Courchevel is the name given to the ski resort situated in the Savoie region of the French Alps. Courchevel is a series of small villages whose names reflect their height in metres. Part of the three valleys (the largest collection of ski runs in Europe) it offers endless opportunities for alpine adventure. Courchevel 1850 was the first place to be built from nothing (rather than developing from an existing village.
Courchevel 1850 benefits from excellent town planning which places the village at the start and end of ski runs. Created in June 1946 by Laurent Chapis it was the model of the future ski resort and now maintains a reputation as a real jet-set resort that caters to the most cosmopolitan of skiers.
The real draw of Courchevel is its proximity to the vast three valleys ski area. With a magnificent lift system that can transfer skiers to over 600kms of marked ski runs Courchevel really makes the most of what’s on its doorstep. The sophisticated ski lift system has developed a great deal from the 1930s when the first skiers used to spend the entire morning climb up the mountain before skiing down.
Faced with this problem Courchevel soon constructed the first ski lift in the Saint-Bon valley. The Ste-agathe ski lift was made entirely of woodland was put into service in 1945.
The three valleys area is suitable to skiers and snow boarders of all abilities. The wide green and blue ski runs are perfect for beginners and intermediate skiers. Advanced skiers will appreciate the steep black ski runs, moguls and couloirs.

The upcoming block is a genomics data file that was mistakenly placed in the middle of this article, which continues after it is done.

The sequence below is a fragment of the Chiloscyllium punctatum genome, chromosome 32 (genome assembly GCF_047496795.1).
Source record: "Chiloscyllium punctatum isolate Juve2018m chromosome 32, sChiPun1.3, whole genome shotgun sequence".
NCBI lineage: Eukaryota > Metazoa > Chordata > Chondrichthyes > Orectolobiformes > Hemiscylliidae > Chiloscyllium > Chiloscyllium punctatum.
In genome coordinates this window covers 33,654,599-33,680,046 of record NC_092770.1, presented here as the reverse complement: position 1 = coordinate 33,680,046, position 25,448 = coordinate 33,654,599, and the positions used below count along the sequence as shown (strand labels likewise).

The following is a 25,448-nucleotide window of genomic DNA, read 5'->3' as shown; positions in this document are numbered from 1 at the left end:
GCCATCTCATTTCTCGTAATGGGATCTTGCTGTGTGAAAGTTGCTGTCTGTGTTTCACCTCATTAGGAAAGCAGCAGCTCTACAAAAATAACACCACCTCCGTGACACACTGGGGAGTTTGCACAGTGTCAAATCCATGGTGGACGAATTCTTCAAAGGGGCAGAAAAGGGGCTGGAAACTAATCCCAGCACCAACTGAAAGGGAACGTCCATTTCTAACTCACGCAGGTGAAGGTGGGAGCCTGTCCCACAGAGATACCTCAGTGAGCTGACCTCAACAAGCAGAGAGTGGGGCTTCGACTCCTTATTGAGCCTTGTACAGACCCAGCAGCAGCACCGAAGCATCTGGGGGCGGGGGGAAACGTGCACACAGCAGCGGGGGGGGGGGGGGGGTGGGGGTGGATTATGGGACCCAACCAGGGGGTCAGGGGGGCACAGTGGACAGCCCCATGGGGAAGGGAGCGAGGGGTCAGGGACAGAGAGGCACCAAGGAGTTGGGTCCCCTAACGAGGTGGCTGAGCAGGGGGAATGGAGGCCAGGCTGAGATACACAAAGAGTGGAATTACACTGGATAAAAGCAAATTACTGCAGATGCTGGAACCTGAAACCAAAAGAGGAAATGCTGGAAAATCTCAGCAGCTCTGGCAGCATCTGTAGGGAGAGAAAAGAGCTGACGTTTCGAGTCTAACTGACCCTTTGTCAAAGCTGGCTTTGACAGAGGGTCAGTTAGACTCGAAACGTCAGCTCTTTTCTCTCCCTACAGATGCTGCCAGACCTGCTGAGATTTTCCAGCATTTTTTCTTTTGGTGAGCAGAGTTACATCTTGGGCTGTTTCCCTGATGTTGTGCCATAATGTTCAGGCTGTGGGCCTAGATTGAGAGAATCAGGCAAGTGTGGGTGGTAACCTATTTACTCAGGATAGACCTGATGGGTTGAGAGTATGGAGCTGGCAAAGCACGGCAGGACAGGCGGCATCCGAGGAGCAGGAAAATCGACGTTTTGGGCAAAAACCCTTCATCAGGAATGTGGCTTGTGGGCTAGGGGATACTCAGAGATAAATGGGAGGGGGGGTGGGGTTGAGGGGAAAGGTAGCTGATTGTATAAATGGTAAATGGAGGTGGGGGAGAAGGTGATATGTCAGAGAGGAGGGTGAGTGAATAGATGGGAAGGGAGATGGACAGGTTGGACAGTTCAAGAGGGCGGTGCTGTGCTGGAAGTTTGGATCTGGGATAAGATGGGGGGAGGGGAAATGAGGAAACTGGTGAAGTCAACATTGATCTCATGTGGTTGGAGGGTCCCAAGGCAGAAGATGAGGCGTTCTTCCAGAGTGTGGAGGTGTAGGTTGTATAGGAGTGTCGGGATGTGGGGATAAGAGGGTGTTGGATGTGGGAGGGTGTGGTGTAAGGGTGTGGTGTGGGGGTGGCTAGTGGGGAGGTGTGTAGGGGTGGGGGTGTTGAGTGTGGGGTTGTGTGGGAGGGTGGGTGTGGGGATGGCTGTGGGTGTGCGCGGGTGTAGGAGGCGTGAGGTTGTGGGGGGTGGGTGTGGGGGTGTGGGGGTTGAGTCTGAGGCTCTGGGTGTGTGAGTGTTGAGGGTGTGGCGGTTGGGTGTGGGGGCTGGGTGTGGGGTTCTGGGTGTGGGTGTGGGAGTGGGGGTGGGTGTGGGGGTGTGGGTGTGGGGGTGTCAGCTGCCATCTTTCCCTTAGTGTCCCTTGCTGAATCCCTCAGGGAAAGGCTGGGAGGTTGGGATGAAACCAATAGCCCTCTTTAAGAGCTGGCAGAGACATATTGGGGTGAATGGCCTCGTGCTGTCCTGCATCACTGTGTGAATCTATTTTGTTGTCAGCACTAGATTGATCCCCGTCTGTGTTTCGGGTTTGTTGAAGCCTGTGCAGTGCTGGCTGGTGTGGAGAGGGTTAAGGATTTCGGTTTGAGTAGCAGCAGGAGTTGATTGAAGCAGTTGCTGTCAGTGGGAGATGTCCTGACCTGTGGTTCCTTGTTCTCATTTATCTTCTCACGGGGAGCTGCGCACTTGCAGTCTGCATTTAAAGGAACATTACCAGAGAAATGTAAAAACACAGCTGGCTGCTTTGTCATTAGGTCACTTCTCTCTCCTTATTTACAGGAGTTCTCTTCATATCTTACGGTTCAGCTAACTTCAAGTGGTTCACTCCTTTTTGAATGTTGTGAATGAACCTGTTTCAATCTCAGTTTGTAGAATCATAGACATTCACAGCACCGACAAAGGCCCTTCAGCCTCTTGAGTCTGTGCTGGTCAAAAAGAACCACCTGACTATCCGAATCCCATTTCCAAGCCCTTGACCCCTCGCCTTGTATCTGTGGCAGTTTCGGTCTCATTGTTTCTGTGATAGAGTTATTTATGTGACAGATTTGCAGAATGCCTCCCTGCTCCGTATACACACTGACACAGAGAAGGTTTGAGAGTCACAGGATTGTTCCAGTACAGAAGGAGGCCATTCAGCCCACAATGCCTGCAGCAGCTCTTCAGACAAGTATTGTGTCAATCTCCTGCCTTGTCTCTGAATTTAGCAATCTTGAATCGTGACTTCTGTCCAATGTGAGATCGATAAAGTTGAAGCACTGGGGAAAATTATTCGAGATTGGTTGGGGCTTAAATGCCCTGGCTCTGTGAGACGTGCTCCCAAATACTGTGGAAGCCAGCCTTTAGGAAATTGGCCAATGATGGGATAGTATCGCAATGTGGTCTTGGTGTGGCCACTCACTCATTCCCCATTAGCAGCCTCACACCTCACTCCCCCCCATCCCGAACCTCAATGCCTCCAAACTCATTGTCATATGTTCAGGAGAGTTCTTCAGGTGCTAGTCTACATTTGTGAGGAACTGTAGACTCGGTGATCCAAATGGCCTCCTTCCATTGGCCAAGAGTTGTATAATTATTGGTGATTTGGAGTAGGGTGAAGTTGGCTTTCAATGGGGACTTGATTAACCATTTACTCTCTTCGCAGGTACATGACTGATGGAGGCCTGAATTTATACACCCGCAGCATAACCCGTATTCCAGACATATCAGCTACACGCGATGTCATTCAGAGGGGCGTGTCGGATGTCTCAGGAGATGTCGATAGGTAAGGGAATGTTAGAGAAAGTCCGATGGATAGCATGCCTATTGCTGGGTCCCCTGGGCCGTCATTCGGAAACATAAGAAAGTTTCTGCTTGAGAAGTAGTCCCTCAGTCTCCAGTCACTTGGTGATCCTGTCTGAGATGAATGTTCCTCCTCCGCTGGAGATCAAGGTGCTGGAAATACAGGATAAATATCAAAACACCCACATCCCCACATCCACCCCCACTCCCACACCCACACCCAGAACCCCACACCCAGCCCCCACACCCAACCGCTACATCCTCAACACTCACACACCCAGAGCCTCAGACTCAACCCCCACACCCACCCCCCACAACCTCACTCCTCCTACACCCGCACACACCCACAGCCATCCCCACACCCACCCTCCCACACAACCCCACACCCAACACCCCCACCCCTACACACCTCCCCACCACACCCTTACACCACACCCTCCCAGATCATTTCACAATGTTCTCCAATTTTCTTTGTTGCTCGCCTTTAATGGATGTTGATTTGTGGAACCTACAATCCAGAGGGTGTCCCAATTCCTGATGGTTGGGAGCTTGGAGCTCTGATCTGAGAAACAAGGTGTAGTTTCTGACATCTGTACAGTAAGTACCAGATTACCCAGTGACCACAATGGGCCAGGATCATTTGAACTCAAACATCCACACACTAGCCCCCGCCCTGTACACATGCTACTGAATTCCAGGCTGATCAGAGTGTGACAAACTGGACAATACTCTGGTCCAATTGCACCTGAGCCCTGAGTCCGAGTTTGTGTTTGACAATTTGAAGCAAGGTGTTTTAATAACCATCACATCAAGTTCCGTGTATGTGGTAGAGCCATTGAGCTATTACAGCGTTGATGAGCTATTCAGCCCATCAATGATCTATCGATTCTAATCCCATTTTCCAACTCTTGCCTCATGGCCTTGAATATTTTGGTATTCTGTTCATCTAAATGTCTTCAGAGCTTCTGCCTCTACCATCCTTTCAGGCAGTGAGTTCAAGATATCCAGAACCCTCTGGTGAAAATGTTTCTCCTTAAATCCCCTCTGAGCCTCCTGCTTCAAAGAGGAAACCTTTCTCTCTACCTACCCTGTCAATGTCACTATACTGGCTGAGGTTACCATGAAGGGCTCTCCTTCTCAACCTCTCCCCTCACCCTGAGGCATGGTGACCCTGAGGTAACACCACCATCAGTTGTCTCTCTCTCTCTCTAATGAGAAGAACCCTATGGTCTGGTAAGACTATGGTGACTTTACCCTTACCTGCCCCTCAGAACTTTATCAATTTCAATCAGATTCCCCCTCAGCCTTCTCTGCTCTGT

The range has enough to challenge even the most adventurous skier or snow board enthusiast and you can conceivably ski a whole season and not visit the same run. In addition to this 8 snow parks cater for those skiers and snowboarders that want to freestyle and there are endless off-piste opportunities.
The villages benefit from a wide range of bars and restaurants and the accommodation in the area is excellent. There are 50 mountain restaurants, 15 bars and two nightclubs in the area. 1850 boasts the lion’s share of these hotels, bars and entertainment venues.
There is a regular bus service between 1550 and 1850 that runs all night, so there is no reason to miss out on the nightlife. It is also possible to catch a gondola between the two. There are some great restaurants to be found in the three level township especially for those that are not restricted by a strict budget.
There is also plenty for those looking for an alternative to skiing. Alternative alpine activities include snowmobiling, dog sledding, tobogganing, ice skating and ice climbing. There is also a sports centre where visitors can play squash and for the adrenaline junkies it is possible to try paragliding.
If you are transferring from Geneva or Lyon it takes about 2.5 hours to reach the resort. If you are travelling from Chambery allow 1.5 hours for your journey.
Shaun Parker is an expert on travel. For more information on Ski Chalets in Courchevel, visit http://www.powderwhite.com
Article Source: Staying In A Chalet In Courchevel